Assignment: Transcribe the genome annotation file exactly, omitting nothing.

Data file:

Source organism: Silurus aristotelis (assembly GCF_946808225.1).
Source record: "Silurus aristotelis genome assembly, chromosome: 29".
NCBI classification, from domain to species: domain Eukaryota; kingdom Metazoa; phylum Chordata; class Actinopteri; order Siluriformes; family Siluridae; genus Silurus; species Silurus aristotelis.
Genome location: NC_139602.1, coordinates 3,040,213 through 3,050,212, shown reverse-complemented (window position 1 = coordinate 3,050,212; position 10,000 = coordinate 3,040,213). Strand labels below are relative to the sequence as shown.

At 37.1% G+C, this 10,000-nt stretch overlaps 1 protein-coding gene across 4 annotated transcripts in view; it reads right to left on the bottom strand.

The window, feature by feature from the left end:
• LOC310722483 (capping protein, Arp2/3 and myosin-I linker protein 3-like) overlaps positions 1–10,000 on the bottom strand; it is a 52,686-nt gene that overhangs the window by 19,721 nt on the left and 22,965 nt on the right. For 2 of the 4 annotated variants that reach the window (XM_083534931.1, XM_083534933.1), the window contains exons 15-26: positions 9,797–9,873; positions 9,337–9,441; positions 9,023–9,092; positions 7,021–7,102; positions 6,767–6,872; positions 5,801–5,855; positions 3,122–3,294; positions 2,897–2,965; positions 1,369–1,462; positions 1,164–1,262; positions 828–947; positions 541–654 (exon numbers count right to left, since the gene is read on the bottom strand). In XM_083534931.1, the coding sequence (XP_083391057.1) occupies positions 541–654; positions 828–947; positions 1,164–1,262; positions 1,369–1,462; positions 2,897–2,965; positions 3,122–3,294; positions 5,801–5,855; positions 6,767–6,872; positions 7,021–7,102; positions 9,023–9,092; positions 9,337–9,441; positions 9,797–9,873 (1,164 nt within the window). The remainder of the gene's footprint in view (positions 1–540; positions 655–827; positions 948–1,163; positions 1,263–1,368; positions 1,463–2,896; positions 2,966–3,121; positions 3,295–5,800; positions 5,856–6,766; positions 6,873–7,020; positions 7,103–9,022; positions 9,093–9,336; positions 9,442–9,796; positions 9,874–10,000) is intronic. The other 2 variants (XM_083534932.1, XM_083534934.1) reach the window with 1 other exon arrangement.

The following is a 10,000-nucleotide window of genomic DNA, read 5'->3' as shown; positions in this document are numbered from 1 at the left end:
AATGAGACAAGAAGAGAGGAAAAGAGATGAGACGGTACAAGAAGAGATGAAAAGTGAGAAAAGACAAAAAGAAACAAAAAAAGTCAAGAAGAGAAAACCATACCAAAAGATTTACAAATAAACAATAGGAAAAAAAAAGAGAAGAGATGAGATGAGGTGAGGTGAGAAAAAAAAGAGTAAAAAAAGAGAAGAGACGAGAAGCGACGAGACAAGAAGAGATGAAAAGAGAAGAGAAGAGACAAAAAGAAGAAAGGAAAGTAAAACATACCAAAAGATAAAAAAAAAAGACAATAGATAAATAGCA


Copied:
Source organism: Silurus aristotelis (assembly GCF_946808225.1).
Source record: "Silurus aristotelis genome assembly, chromosome: 29".
NCBI classification, from domain to species: domain Eukaryota; kingdom Metazoa; phylum Chordata; class Actinopteri; order Siluriformes; family Siluridae; genus Silurus; species Silurus aristotelis.
Genome location: NC_139602.1, coordinates 3,040,213 through 3,050,212, shown reverse-complemented (window position 1 = coordinate 3,050,212; position 10,000 = coordinate 3,040,213). Strand labels below are relative to the sequence as shown.

At 37.1% G+C, this 10,000-nt stretch overlaps 1 protein-coding gene across 4 annotated transcripts in view; it reads right to left on the bottom strand.

The window, feature by feature from the left end:
• LOC310722483 (capping protein, Arp2/3 and myosin-I linker protein 3-like) overlaps positions 1–10,000 on the bottom strand; it is a 52,686-nt gene that overhangs the window by 19,721 nt on the left and 22,965 nt on the right. For 2 of the 4 annotated variants that reach the window (XM_083534931.1, XM_083534933.1), the window contains exons 15-26: positions 9,797–9,873; positions 9,337–9,441; positions 9,023–9,092; positions 7,021–7,102; positions 6,767–6,872; positions 5,801–5,855; positions 3,122–3,294; positions 2,897–2,965; positions 1,369–1,462; positions 1,164–1,262; positions 828–947; positions 541–654 (exon numbers count right to left, since the gene is read on the bottom strand). In XM_083534931.1, the coding sequence (XP_083391057.1) occupies positions 541–654; positions 828–947; positions 1,164–1,262; positions 1,369–1,462; positions 2,897–2,965; positions 3,122–3,294; positions 5,801–5,855; positions 6,767–6,872; positions 7,021–7,102; positions 9,023–9,092; positions 9,337–9,441; positions 9,797–9,873 (1,164 nt within the window). The remainder of the gene's footprint in view (positions 1–540; positions 655–827; positions 948–1,163; positions 1,263–1,368; positions 1,463–2,896; positions 2,966–3,121; positions 3,295–5,800; positions 5,856–6,766; positions 6,873–7,020; positions 7,103–9,022; positions 9,093–9,336; positions 9,442–9,796; positions 9,874–10,000) is intronic. The other 2 variants (XM_083534932.1, XM_083534934.1) reach the window with 1 other exon arrangement.

The following is a 10,000-nucleotide window of genomic DNA, read 5'->3' as shown; positions in this document are numbered from 1 at the left end:
AATGAGACAAGAAGAGAGGAAAAGAGATGAGACGGTACAAGAAGAGATGAAAAGTGAGAAAAGACAAAAAGAAACAAAAAAAGTCAAGAAGAGAAAACCATACCAAAAGATTTACAAATAAACAATAGGAAAAAAAAAGAGAAGAGATGAGATGAGGTGAGGTGAGAAAAAAAAGAGTAAAAAAAGAGAAGAGACGAGAAGCGACGAGACAAGAAGAGATGAAAAGAGAAGAGAAGAGACAAAAAGAAGAAAGGAAAGTAAAACATACCAAAAGATAAAAAAAAAAGACAATAGATAAATAGCA